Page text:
Construction of Long Chromosomal Deletion Mutants of Escherichia coli and Minimization of the Genome

  • Jun-ichi Kato
  • Masayuki Hashimoto
Part of the Methods in Molecular Biology™ book series (MIMB, volume 416)


Genetic information consists of protein- and RNA-coding genes that exist in a range of sizes and noncoding cis- and trans-acting sequence elements. The use of long chromosomal deletion mutations is a powerful method for identifying essential genetic information through experimental reduction of the genome to its minimal gene set. Taking advantage of recent technical advances, we constructed sequence-specific long deletion mutations of the Escherichia coli chromosome. In a recent report (1), we described a set of E. coli medium-scale deletions (MDs) and large-scale deletions (LDs). Several LD mutations were combined to generate an engineered strain lacking ∼30% of the parental chromosome. We then constructed another set of deletion mutations, MDs and small-scale deletions (SDs), and identified additional essential genetic regions using complementation analysis. To delete the remaining essential chromosomal regions, we developed an Flp recombinase target (FRT)-based system of site-specific recombination to move chromosomal regions onto mini-F plasmids in vivo. In this report, we describe the details of the construction of several of these types of large chromosomal deletion mutants.

Key Words

chromosome deletions Escherichia coli essential genes FLP recombinase red 


  1. 1.
    Hashimoto, M., Ichimura, T., Mizoguchi, H., Tanaka, K., Fujimitsu, K., Keyamura, K., et al. (2005) Cell size and nucleoid organization of engineered Escherichia coli cells with a reduced genome. Mol. Microbiol. 55, 137–149.CrossRefPubMedGoogle Scholar
  2. 2.
    Hashimoto-Gotoh, T., Kume, A., Masahashi, W., Takeshita, S., and Fukuda, A. (1986) Improved vector, pHSG664, for direct streptomycin-resistance selection: cDNA cloning with G:C-tailing procedure and subcloning of double-digest DNA fragments. Gene 41, 125–128.CrossRefPubMedGoogle Scholar
  3. 3.
    Datsenko, K. A., and Wanner, B. L. (2000) One-step inactivation of chromosomal genes in Escherichia coli K-12 using PCR products. Proc. Natl. Acad. Sci. U.S.A. 97, 6640–6645.CrossRefPubMedGoogle Scholar
  4. 4.
    Murphy, K. C., Campellone, K. G., and Poteete, A. R. (2000) PCR-mediated gene replacement in Escherichia coli. Gene 246, 321–330.CrossRefPubMedGoogle Scholar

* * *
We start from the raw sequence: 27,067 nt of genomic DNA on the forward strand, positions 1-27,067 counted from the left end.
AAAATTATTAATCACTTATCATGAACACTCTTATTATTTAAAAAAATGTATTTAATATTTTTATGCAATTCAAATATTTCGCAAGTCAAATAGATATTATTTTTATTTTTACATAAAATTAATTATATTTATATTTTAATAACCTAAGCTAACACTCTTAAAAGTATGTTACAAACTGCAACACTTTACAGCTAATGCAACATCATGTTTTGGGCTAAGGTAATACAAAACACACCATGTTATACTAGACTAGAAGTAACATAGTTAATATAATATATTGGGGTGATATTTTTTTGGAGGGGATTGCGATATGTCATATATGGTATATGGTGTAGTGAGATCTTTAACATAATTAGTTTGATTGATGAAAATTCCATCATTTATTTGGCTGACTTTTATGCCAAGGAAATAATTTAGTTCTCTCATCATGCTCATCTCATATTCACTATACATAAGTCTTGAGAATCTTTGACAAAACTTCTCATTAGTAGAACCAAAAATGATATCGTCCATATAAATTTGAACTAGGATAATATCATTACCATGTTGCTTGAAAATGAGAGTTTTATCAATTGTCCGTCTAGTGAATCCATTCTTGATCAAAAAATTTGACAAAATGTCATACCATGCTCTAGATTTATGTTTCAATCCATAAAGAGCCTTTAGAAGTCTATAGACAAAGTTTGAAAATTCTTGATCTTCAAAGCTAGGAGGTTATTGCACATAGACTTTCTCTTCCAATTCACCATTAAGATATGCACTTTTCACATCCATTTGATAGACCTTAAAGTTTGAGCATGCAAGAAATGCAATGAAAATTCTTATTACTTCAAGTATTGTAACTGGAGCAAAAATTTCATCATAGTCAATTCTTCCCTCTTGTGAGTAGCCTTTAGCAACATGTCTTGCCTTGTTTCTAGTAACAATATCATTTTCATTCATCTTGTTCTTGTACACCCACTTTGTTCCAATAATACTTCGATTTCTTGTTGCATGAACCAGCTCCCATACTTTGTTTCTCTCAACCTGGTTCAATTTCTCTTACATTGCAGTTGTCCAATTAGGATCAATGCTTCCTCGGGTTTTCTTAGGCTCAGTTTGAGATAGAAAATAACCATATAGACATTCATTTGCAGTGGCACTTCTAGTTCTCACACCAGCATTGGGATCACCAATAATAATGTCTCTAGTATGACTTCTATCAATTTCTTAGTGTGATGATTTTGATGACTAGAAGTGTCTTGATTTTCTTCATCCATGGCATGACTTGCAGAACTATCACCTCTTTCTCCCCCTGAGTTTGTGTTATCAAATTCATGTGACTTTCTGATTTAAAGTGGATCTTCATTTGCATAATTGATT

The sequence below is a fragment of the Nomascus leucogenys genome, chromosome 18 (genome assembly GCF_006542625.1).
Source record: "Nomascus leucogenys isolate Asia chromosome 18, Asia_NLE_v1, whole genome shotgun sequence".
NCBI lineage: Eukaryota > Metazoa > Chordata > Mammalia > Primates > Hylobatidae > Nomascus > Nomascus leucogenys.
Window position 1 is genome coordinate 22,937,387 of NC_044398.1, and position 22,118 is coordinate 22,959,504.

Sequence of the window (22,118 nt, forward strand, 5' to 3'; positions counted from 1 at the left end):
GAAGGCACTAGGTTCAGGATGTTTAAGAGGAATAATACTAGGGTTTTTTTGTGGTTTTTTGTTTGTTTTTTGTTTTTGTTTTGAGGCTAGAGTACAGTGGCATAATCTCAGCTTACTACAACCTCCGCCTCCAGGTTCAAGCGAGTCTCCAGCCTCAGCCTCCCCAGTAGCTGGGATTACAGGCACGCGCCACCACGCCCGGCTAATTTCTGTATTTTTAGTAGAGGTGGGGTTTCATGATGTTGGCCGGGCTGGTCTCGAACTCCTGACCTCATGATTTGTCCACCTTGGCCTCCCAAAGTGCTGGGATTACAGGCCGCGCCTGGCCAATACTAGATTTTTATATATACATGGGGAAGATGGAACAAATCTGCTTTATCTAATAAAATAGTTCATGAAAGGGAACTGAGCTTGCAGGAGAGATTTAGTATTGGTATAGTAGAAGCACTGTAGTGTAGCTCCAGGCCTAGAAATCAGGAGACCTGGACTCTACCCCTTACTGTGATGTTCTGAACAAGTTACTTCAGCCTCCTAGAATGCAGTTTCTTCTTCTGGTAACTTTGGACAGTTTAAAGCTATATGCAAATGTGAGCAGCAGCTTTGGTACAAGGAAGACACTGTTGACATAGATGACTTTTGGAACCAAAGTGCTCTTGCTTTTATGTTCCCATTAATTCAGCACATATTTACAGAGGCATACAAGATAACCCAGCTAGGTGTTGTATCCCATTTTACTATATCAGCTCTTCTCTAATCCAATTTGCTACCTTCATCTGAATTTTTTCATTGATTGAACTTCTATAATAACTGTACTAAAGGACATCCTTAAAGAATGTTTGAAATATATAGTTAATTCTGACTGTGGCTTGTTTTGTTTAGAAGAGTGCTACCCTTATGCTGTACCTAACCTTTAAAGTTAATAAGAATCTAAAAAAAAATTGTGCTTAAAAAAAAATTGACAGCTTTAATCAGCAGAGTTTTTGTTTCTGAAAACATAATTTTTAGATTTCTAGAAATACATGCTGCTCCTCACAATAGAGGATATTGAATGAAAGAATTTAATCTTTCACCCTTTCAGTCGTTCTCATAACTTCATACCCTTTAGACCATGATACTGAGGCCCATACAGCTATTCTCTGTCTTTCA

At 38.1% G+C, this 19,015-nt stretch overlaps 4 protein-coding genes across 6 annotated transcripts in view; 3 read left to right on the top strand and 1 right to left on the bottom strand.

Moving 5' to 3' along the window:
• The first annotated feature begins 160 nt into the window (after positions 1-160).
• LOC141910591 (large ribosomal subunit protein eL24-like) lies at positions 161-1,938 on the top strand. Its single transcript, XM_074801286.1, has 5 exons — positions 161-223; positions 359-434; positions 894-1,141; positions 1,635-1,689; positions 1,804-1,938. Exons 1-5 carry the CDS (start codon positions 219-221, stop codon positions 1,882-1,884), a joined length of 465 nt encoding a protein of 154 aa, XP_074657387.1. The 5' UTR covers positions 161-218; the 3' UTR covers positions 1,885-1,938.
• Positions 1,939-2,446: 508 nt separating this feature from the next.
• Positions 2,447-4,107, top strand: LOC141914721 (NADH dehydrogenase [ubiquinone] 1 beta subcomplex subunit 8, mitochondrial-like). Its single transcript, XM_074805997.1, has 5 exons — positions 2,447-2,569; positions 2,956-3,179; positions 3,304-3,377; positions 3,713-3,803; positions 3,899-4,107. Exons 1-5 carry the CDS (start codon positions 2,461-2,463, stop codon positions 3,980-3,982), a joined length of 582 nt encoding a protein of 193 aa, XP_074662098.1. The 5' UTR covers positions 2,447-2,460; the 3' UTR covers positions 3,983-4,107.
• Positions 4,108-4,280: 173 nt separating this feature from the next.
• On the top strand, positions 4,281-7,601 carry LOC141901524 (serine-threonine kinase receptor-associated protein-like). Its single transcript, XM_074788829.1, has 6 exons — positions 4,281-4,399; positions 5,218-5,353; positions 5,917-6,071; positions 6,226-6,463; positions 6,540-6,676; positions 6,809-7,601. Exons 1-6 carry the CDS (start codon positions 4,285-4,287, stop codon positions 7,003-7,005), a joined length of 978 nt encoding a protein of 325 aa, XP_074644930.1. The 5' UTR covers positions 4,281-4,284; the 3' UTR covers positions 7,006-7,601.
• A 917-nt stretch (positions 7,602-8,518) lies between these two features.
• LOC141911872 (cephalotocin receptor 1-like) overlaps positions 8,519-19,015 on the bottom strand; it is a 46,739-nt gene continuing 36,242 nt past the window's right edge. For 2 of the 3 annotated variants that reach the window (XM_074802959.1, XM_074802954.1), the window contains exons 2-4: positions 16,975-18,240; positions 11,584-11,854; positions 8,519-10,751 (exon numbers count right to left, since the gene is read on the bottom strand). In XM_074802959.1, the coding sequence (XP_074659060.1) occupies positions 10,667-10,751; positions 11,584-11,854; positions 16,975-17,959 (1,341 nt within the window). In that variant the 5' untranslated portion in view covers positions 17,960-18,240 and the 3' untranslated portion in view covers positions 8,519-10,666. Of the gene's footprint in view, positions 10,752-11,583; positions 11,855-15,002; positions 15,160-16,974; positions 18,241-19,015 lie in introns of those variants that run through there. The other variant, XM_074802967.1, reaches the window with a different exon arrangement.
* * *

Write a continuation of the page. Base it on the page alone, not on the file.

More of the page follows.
5. 5.
    Yu, D., Ellis, H. M., Lee, E. C., Jenkins, N. A., Copeland, N. G., and Court, D. L. (2000) An efficient recombination system for chromosome engineering in Escherichia coli. Proc. Natl. Acad. Sci. U.S.A. 97, 5978–5983.CrossRefPubMedGoogle Scholar
  6. 6.
    Murphy, K. C. (1998) Use of bacteriophage λ recombination functions to promote gene replacement in Escherichia coli. J. Bacteriol. 180, 2063–2071.PubMedGoogle Scholar
  7. 7.
    Ayres, E. K., Thomson, V. J., Merino, G., Balderes, D., and Figurski, D. H. (1993) Precise deletions in large bacterial genomes by vector-mediated excision (VEX). The trfA gene of promiscuous plasmid RK2 is essential for replication in several gram-negative hosts. J. Mol. Biol. 230, 174–185.CrossRefPubMedGoogle Scholar
  8. 8.
    Posfai, G., Koob, M., Hradecna, Z., Hasan, N., Filutowicz, M., and Szybalski, W. (1994) In vivo excision and amplification of large segments of the Escherichia coli genome. Nucleic Acids Res. 22, 2392–2398.CrossRefPubMedGoogle Scholar
  9. 9.
    Wild, J., Hradecna, Z., Posfai, G., and Szybalski, W. (1996) A broad-host-range in vivo pop-out and amplification system for generating large quantities of 50-to 100-kb genomic fragments for direct DNA sequencing. Gene 179, 181–188.CrossRefPubMedGoogle Scholar
  10. 10.
    Posfai, G., Koob, M. D., Kirkpatrick, H. A., Blattner, F. R. (1997) Versatile insertion plas-mids for targeted genome manipulations in bacteria: isolation, deletion, and rescue of the pathogenicity island LEE of the Escherichia coli O157:H7 genome. J. Bacteriol. 179, 4426–4428.PubMedGoogle Scholar
  11. 11.
    Yoon, Y. G., Cho, J. H., and Kim, S. C. (1998) Cre/loxP-mediated excision and amplification of large segments of the Escherichia coli genome. Genet. Anal. 14, 89–95.PubMedGoogle Scholar
  12. 12.
    Murayama, N., Shimizu, H., Takiguchi, S., Baba, Y., Amino, H., Horiuchi, T., et al. (1996) Evidence for involvement of Escherichia coli genes pmbA, csrA and a previously unrecognized gene tldD, in the control of DNA gyrase by letD (ccdB) of sex factor F. J. Mol. Biol. 256, 483–502.CrossRefPubMedGoogle Scholar

Copyright information

© Humana Press Inc., a part of Springer Science+Business Media, LLC 2008

Authors and Affiliations

  • Jun-ichi Kato
    • 1
  • Masayuki Hashimoto
    • 2
  1. 1.Department of Biological Sciences, Graduate School of Science and EngineeringTokyo Metropolitan UniversityTokyoJapan
  2. 2.Division of Gene Research, Department of Life Science, Research Center for Human and Environmental ScienceShinshu UniversityNaganoJapan

Personalised recommendations